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Rural Women in Latin America Define Their Own Kind of Feminism | Inter Press Service

Rural Women in Latin America Define Their Own Kind of Feminism | Inter Press Service | World Environment Nature News | Scoop.it
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Norway approves mine's controversial plan to dump waste into fjord

Norway approves mine's controversial plan to dump waste into fjord | World Environment Nature News | Scoop.it
Activists promise protests after government green lights plan for mineral mine to dump millions of tonnes of tailings at spawning grounds for cod and salmon
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Cornel West warns of 'Planetary Selma' at Harvard fossil fuel divestment protest

Cornel West warns of 'Planetary Selma' at Harvard fossil fuel divestment protest | World Environment Nature News | Scoop.it
Activist joins ‘heat week’ calling for full fossil fuel divestment and says ‘Ecological catastrophe is as evil as white supremacist catastrophe’
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The Chernobyl Disaster Is Still Creating Radioactive Animals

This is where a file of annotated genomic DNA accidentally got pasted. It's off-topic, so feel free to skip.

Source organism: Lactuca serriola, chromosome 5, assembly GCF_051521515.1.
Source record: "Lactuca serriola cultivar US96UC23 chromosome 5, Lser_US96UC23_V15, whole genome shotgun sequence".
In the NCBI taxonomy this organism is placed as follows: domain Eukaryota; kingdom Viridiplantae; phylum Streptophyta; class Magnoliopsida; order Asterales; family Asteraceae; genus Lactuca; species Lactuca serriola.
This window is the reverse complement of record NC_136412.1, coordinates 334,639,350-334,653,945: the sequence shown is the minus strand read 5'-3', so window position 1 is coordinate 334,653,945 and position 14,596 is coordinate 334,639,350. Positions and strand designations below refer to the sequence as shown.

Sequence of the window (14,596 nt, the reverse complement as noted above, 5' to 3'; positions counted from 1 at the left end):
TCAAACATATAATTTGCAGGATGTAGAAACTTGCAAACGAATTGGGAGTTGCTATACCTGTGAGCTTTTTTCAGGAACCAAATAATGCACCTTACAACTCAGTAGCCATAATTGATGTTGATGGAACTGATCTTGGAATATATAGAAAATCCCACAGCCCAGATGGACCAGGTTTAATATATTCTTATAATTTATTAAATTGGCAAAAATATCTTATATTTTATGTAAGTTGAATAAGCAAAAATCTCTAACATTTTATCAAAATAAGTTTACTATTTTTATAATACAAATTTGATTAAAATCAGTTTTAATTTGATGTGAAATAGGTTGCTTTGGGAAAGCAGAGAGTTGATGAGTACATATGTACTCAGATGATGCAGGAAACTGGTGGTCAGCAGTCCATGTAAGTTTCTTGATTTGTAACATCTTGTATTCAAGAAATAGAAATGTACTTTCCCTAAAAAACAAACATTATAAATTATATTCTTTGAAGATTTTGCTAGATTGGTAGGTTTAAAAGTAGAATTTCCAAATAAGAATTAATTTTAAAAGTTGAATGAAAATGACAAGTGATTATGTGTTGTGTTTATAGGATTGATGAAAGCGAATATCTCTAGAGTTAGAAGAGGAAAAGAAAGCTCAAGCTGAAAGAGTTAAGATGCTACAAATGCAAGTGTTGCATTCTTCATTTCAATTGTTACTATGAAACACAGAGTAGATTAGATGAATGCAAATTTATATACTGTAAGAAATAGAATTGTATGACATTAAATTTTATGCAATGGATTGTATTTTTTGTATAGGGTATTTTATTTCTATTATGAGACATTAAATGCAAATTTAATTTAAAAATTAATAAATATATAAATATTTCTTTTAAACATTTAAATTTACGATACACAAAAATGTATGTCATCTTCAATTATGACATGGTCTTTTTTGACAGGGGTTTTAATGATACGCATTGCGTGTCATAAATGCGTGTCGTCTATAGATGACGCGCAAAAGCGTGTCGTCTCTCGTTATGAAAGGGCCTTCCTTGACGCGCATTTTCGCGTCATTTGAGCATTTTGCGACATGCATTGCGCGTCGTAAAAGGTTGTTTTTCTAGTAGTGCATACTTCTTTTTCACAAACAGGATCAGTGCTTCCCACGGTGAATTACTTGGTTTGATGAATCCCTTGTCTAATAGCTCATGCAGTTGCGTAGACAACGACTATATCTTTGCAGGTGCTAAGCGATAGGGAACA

The Chernobyl Disaster Is Still Creating Radioactive Animals | World Environment Nature News | Scoop.it
The disaster of Chernobyl is known worldwide and has created acres of uninhabitable land. Some choose to ignore than bad and continue to live in the ...
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Pamela Hills's curator insight, April 15, 8:59 AM
Our wake up call and just how dangerous Nuclear power is
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Almond backlash tied to California drought

Almond backlash tied to California drought | World Environment Nature News | Scoop.it
Environmentalists are asking consumers to stop buying almonds, a crop being blamed for guzzling water amid California's unprecedented drought.
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Air pollution hits crops more than climate change

Air pollution hits crops more than climate change | World Environment Nature News | Scoop.it
Atmospheric pollutants may reduce India’s rice and wheat yields more than temperature rise, says study.
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Global Warming Is Already Clobbering the Amazon - Wired